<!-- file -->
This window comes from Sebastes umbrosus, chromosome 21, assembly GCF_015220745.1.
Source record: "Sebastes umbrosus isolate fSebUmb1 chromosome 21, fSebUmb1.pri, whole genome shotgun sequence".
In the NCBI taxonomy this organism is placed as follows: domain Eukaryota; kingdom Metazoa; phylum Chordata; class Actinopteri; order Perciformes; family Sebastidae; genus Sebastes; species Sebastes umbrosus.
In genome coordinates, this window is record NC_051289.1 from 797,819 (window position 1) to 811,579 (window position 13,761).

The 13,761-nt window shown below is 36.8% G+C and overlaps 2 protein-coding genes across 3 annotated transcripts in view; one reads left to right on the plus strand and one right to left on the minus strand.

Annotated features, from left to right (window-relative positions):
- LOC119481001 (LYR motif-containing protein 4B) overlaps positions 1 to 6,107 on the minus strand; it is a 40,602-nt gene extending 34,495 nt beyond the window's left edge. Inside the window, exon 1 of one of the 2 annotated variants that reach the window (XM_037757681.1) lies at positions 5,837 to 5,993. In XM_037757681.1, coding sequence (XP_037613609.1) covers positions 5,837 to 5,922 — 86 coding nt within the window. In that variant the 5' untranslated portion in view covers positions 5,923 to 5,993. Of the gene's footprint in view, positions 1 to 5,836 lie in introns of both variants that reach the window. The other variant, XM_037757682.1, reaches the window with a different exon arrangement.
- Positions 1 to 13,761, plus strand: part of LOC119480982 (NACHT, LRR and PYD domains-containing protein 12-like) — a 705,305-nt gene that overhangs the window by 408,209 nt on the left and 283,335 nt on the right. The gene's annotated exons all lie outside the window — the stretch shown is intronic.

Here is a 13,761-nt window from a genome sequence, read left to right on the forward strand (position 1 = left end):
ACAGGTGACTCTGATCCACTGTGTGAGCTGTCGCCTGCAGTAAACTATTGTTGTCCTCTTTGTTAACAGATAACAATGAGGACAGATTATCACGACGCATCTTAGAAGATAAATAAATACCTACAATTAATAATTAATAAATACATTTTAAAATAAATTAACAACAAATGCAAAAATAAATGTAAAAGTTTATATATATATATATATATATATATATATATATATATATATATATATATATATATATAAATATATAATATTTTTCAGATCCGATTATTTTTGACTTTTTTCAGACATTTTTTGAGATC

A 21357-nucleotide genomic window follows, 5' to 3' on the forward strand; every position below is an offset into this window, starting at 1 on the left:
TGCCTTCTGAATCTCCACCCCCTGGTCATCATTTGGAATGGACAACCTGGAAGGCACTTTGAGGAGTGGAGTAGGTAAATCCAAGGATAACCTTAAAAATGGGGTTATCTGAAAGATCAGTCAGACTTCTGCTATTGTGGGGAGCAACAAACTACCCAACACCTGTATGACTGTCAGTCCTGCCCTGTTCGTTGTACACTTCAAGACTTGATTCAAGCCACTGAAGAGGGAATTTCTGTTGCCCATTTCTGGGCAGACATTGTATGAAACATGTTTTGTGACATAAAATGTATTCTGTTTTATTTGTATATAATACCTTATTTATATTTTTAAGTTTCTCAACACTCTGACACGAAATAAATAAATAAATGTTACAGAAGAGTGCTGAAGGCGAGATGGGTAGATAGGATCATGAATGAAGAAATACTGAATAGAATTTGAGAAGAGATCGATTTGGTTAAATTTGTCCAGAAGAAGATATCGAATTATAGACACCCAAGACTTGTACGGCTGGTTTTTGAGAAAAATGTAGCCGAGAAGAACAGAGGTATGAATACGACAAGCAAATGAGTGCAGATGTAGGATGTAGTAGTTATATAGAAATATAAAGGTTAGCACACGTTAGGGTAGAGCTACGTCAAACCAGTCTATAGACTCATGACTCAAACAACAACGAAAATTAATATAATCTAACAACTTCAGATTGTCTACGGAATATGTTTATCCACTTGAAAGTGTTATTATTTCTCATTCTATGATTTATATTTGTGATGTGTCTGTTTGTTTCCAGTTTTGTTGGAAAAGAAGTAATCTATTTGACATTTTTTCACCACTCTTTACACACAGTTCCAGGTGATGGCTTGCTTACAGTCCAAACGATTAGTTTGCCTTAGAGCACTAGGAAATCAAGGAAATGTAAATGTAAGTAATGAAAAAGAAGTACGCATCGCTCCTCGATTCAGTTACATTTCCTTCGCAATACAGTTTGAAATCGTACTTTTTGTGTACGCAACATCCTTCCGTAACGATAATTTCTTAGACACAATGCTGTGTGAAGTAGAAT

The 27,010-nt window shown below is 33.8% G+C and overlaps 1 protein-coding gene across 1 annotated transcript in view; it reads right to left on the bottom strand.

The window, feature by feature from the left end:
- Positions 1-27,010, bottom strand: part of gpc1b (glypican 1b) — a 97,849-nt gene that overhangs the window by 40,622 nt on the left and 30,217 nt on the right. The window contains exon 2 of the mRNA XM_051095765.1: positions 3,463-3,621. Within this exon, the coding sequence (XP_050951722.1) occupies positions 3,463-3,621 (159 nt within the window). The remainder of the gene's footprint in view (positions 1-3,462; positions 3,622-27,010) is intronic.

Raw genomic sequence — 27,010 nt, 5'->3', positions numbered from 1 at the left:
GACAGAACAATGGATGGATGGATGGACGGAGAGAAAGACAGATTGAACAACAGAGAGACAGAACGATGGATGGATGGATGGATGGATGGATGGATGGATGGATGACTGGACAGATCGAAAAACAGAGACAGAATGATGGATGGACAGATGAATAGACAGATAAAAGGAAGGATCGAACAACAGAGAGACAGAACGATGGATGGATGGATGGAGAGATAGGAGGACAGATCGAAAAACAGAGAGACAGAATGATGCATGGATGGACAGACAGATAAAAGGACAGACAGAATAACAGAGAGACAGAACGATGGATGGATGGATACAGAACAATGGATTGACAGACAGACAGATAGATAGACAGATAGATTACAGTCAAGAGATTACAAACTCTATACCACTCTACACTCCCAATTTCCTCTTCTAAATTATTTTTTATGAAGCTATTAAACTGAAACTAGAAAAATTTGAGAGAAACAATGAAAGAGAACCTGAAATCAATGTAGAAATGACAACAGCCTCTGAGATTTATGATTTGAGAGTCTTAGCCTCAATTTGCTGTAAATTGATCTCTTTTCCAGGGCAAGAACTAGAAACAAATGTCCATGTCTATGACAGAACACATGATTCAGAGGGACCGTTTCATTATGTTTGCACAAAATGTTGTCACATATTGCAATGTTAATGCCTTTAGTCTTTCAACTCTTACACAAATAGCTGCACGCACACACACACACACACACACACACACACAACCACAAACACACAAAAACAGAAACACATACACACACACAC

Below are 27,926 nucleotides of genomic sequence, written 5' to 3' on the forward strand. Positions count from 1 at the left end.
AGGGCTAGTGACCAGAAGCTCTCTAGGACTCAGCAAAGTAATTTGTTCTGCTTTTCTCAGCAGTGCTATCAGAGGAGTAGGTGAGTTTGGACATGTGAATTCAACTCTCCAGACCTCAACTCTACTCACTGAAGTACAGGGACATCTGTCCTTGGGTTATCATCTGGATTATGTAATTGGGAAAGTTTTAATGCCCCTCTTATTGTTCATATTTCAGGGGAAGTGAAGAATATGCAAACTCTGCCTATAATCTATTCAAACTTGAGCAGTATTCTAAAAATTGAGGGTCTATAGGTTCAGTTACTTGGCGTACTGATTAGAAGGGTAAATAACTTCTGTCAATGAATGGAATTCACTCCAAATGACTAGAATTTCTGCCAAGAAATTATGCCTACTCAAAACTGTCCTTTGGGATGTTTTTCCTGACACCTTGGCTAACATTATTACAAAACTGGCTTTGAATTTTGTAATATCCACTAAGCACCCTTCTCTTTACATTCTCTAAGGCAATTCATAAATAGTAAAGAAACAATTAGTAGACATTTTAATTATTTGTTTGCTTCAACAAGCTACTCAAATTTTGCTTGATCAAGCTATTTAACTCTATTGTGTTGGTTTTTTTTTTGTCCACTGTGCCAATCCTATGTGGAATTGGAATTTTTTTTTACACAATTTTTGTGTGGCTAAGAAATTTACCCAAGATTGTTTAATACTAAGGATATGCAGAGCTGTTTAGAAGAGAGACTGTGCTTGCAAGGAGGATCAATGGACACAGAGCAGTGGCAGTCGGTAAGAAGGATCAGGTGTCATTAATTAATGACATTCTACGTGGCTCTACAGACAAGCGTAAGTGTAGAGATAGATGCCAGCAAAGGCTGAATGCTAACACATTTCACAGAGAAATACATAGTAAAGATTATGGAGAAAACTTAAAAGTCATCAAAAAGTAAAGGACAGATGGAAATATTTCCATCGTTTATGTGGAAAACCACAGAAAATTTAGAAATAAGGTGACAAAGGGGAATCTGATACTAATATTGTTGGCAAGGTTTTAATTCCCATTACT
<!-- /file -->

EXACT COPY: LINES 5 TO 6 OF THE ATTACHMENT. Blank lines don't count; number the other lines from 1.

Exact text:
The 13,761-nt window shown below is 36.8% G+C and overlaps 2 protein-coding genes across 3 annotated transcripts in view; one reads left to right on the plus strand and one right to left on the minus strand.

Annotated features, from left to right (window-relative positions):